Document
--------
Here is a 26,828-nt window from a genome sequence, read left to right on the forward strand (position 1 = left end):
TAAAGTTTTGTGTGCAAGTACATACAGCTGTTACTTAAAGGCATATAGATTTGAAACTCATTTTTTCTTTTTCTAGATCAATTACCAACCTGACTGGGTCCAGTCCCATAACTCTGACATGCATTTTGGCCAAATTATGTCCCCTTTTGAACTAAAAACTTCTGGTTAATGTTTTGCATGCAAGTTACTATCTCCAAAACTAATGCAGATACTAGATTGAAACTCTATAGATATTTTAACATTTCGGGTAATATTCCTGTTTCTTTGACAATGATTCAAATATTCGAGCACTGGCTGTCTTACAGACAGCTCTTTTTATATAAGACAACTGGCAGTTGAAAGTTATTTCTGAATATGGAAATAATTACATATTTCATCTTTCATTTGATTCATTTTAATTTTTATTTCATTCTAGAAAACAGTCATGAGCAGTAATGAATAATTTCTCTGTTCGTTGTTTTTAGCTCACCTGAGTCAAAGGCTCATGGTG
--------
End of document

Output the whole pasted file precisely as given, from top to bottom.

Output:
Here is a 26,828-nt window from a genome sequence, read left to right on the forward strand (position 1 = left end):
TAAAGTTTTGTGTGCAAGTACATACAGCTGTTACTTAAAGGCATATAGATTTGAAACTCATTTTTTCTTTTTCTAGATCAATTACCAACCTGACTGGGTCCAGTCCCATAACTCTGACATGCATTTTGGCCAAATTATGTCCCCTTTTGAACTAAAAACTTCTGGTTAATGTTTTGCATGCAAGTTACTATCTCCAAAACTAATGCAGATACTAGATTGAAACTCTATAGATATTTTAACATTTCGGGTAATATTCCTGTTTCTTTGACAATGATTCAAATATTCGAGCACTGGCTGTCTTACAGACAGCTCTTTTTATATAAGACAACTGGCAGTTGAAAGTTATTTCTGAATATGGAAATAATTACATATTTCATCTTTCATTTGATTCATTTTAATTTTTATTTCATTCTAGAAAACAGTCATGAGCAGTAATGAATAATTTCTCTGTTCGTTGTTTTTAGCTCACCTGAGTCAAAGGCTCATGGTG